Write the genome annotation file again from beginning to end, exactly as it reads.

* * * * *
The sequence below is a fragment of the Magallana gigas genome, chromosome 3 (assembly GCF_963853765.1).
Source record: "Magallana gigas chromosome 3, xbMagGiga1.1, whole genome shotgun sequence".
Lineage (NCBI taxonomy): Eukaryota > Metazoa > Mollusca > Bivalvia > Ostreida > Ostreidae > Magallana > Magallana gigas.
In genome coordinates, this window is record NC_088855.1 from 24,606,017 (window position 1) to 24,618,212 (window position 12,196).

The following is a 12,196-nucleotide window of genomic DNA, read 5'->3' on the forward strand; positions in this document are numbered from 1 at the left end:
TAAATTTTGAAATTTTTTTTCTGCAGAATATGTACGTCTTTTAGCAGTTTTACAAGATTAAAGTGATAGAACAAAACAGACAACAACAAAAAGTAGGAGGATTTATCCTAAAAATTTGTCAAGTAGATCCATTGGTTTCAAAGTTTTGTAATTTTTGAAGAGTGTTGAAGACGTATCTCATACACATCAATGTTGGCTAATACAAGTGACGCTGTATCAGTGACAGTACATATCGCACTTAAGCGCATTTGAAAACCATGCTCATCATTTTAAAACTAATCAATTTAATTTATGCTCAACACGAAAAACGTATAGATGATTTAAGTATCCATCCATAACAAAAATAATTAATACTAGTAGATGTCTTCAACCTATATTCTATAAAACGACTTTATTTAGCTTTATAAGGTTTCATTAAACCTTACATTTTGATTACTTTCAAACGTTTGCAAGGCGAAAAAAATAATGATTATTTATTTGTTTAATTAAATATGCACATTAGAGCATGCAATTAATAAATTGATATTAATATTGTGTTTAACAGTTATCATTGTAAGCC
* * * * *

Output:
The sequence below is a fragment of the Magallana gigas genome, chromosome 3 (assembly GCF_963853765.1).
Source record: "Magallana gigas chromosome 3, xbMagGiga1.1, whole genome shotgun sequence".
Lineage (NCBI taxonomy): Eukaryota > Metazoa > Mollusca > Bivalvia > Ostreida > Ostreidae > Magallana > Magallana gigas.
In genome coordinates, this window is record NC_088855.1 from 24,606,017 (window position 1) to 24,618,212 (window position 12,196).

The following is a 12,196-nucleotide window of genomic DNA, read 5'->3' on the forward strand; positions in this document are numbered from 1 at the left end:
TAAATTTTGAAATTTTTTTTCTGCAGAATATGTACGTCTTTTAGCAGTTTTACAAGATTAAAGTGATAGAACAAAACAGACAACAACAAAAAGTAGGAGGATTTATCCTAAAAATTTGTCAAGTAGATCCATTGGTTTCAAAGTTTTGTAATTTTTGAAGAGTGTTGAAGACGTATCTCATACACATCAATGTTGGCTAATACAAGTGACGCTGTATCAGTGACAGTACATATCGCACTTAAGCGCATTTGAAAACCATGCTCATCATTTTAAAACTAATCAATTTAATTTATGCTCAACACGAAAAACGTATAGATGATTTAAGTATCCATCCATAACAAAAATAATTAATACTAGTAGATGTCTTCAACCTATATTCTATAAAACGACTTTATTTAGCTTTATAAGGTTTCATTAAACCTTACATTTTGATTACTTTCAAACGTTTGCAAGGCGAAAAAAATAATGATTATTTATTTGTTTAATTAAATATGCACATTAGAGCATGCAATTAATAAATTGATATTAATATTGTGTTTAACAGTTATCATTGTAAGCC